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Backing Considerations

Quilt backings are typically 100% cotton but there are other acceptable options, especially when making keepsakes from clothing.  On the Loving Arms Wrap Quilt, for instance, I chose a jersey knit (like tee-shirt fabric) as I wanted the quilt to be extra soft and cozy.

Providing that it is smooth and in good condition, any large piece of fabric with sentimental value (sheet, table cloth, throw, etc.) can be considered as a backing, particularly if the quilt will be tied.  These fabrics may require special handling, however, especially if they're stretchy.

The first consideration when assessing a non-traditional backing option is whether it will be compatible with the quilt.  How will the quilt be used?  By whom?   How often will it require laundering and by what method?  For instance, if the quilt recipient is a small child, a backing of silk or velvet is a poor choice - fleece or a knit would be more appropriate.  The best policy - if you have any doubt about a specific backing for your quilt, choose something else.  There's no sense putting the time and effort into completing a quilt only to find too late that the backing chosen has ruined your project!

There are several alternative fabrics that, with proper handling, make wonderful quilt backs.  And there are some that are not so good.

  • Fleece (my all time favorite for cuddly warmth) works really nicely as a quilt back, especially for children's quilts.  Using fleece as a backing often eliminates the need for batting as the fleece may provide the desired level of  thickness and warmth.  While the lengthwise grain is fairly stable, there's a lot of stretch across the grain.  Care must be taken when using fleece to avoid distortion during the layering and quilting process.  To prepare for quilting on a regular home sewing machine, pin the layers in place every few inches, being sure the backing is smooth but not pulled out of shape.   Adjustment of pins during the quilting phase may also be necessary.  If quilting will be done by machine on a frame (my preferred method), load the fabric with the stretch running parallel to the rollers so that advancing the quilt doesn't cause unwanted distortion.  If there is any chance the finished quilt will ever be hung for display, make sure the stretch is running across the quilt rather than from top to bottom.
  • Jersey knits (tee shirt fabric) and other medium weight single or interlock knits can be used successfully but, as with fleece, care must be taken to avoid stretching the backing out of shape while layering and quilting.  I've used jersey knits as backings a couple of times and love the comfy, cool feeling - perfect for summer quilts!  Select medium weight knits for your quilt backs.  Avoid lighter weight or thin knits - they won't hold up well to regular use.  As with fleece, these fabrics have quite a bit of stretch across the grain, but very little on the lengthwise grain.  See specific tips in fleece section, above.
  • Sweatshirt fabric is another favorite of mine.  While it has a little "give", the stretching is minimal so it's relatively easy to work with.   Unable to find true sweatshirt fabric (I didn't want fleece) by the yard, I cut and pieced a backing from the usable portions of several old sweatshirts.  This provided the warm, lint-resistant, comfortable, durable backing I wanted for a winter baby quilt.   I simply cut the sweatshirts into large rectangles which I sewed together with 1/2" seams.  As I sewed, I ironed the seams open and stitched the seam allowances down about 3/8" from the seam on each side.  Shortly, I had a large enough piece of fabric for my quilt back.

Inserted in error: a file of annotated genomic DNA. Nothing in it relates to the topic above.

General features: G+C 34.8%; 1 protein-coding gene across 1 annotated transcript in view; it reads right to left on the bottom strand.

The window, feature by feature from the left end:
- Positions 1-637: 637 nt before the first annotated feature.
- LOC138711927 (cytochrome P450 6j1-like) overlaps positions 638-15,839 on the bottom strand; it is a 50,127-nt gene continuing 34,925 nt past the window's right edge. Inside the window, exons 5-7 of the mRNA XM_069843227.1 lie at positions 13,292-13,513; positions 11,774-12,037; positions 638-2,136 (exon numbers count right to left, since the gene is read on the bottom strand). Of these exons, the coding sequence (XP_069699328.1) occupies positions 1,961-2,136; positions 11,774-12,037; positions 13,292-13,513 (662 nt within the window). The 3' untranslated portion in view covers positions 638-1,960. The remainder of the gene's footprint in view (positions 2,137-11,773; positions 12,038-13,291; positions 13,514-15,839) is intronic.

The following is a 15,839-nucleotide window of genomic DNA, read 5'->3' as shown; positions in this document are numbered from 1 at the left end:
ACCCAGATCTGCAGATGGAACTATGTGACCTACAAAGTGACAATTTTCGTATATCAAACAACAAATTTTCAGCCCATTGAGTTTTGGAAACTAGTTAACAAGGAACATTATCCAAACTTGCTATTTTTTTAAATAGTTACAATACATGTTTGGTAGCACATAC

• Double knits are medium to heavy weight fabrics and are the easiest knit with which to work as they have little stretch.  They may be denser or heavier than desired, however.
  • Velour (or stretch velvet) can also be used as a quilt back, providing a touch of elegance to your project.  Follow the tips in fleece section, above.
  • Velvet is not recommended for quilt backing but you can get a similar look and feel using velour, velveteen or uncut corduroy.
  • Velveteen is another elegant choice that may be selected for some projects.   Usually made from 100% cotton, it will shrink (and possibly fade) so prewashing in the same manner as the finished quilt will be laundered is recommended.  As it contains a nap, care should be taken if the backing is pieced to ensure that the nap is all running the same direction.  Velveteen also is easily marked by pins, feed dogs and/or presser foot so tying a quilt with a velveteen backing may be the best option.
  • Uncut corduroy has an elegance similar to velveteen but is easier to work with as it is less prone to marking from pins, feed dogs and/or the presser foot.  Like velveteen, it also has a nap so care should be taken if the backing is pieced.
  • Satin is usually made from silk, polyester or nylon. When woven from cotton (or sometimes rayon), it's called sateen.  Although some satins may be appropriate for some projects, sateen is probably a better choice.  When choosing a satin or sateen fabric, knowing the fiber content is valuable in determining whether the backing will withstand the use intended (type of  use, frequency of washings, etc).
  • Spandex or other fabrics with two-way stretch are never recommended for quilt backing.

2008-2013 Crystal Marie, Wilderness Quilter - All rights reserved.